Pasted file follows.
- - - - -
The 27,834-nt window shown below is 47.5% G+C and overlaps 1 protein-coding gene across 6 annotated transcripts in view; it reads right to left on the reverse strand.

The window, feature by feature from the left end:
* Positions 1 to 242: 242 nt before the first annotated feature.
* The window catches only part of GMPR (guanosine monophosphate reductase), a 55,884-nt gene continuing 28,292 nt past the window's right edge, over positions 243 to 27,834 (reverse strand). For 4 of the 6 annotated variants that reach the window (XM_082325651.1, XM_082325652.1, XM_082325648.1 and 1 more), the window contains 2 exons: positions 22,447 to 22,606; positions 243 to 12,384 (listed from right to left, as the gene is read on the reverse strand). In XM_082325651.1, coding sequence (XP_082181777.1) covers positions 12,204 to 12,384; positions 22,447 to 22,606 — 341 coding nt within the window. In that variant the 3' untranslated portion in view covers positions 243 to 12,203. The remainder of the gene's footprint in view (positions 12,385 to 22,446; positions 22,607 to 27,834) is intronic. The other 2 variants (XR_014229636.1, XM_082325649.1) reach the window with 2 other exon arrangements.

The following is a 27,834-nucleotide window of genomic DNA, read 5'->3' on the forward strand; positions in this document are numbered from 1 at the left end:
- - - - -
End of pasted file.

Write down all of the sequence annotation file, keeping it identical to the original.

The 27,834-nt window shown below is 47.5% G+C and overlaps 1 protein-coding gene across 6 annotated transcripts in view; it reads right to left on the reverse strand.

The window, feature by feature from the left end:
* Positions 1 to 242: 242 nt before the first annotated feature.
* The window catches only part of GMPR (guanosine monophosphate reductase), a 55,884-nt gene continuing 28,292 nt past the window's right edge, over positions 243 to 27,834 (reverse strand). For 4 of the 6 annotated variants that reach the window (XM_082325651.1, XM_082325652.1, XM_082325648.1 and 1 more), the window contains 2 exons: positions 22,447 to 22,606; positions 243 to 12,384 (listed from right to left, as the gene is read on the reverse strand). In XM_082325651.1, coding sequence (XP_082181777.1) covers positions 12,204 to 12,384; positions 22,447 to 22,606 — 341 coding nt within the window. In that variant the 3' untranslated portion in view covers positions 243 to 12,203. The remainder of the gene's footprint in view (positions 12,385 to 22,446; positions 22,607 to 27,834) is intronic. The other 2 variants (XR_014229636.1, XM_082325649.1) reach the window with 2 other exon arrangements.

The following is a 27,834-nucleotide window of genomic DNA, read 5'->3' on the forward strand; positions in this document are numbered from 1 at the left end: